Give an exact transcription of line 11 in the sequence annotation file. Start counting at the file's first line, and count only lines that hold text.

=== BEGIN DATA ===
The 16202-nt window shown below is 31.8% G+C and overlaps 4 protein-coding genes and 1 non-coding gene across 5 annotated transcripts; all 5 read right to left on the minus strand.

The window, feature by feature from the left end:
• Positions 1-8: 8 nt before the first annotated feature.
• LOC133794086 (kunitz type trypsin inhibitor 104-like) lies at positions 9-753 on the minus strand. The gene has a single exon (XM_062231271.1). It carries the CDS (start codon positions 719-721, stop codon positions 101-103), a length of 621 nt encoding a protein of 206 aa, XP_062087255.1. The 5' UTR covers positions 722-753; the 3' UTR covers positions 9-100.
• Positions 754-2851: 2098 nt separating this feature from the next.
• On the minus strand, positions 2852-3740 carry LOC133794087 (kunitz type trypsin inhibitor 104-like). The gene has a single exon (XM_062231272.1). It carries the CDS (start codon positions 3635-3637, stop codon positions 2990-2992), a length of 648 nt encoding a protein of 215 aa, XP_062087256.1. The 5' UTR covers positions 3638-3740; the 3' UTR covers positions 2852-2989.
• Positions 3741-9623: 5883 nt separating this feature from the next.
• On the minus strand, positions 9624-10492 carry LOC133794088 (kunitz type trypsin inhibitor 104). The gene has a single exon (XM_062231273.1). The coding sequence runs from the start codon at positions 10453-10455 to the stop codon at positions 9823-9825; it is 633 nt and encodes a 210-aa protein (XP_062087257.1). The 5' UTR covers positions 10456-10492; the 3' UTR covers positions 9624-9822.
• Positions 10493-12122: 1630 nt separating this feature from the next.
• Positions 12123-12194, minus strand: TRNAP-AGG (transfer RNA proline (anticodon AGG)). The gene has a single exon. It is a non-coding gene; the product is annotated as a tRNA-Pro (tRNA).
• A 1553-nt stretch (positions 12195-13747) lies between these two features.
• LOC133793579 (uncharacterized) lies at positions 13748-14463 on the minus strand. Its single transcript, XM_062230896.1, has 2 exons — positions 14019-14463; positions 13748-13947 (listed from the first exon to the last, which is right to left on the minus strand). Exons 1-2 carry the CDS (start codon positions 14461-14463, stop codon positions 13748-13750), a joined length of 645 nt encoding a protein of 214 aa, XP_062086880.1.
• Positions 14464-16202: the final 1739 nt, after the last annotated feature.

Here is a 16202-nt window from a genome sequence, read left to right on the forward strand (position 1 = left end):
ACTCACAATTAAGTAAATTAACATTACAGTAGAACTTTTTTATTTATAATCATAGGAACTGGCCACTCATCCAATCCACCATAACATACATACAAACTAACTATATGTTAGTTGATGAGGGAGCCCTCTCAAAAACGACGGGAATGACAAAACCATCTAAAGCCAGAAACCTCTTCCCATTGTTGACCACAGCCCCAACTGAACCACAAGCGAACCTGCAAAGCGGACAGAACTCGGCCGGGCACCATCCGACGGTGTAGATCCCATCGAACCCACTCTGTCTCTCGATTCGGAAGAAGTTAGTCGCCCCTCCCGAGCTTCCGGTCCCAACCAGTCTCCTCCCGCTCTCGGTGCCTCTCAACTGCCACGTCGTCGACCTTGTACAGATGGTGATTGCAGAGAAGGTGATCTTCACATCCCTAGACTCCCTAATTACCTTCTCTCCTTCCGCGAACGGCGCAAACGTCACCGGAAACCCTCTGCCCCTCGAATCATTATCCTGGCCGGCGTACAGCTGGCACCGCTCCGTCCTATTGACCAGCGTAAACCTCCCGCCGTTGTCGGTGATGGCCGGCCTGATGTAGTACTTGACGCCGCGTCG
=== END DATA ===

• A 1553-nt stretch (positions 12195-13747) lies between these two features.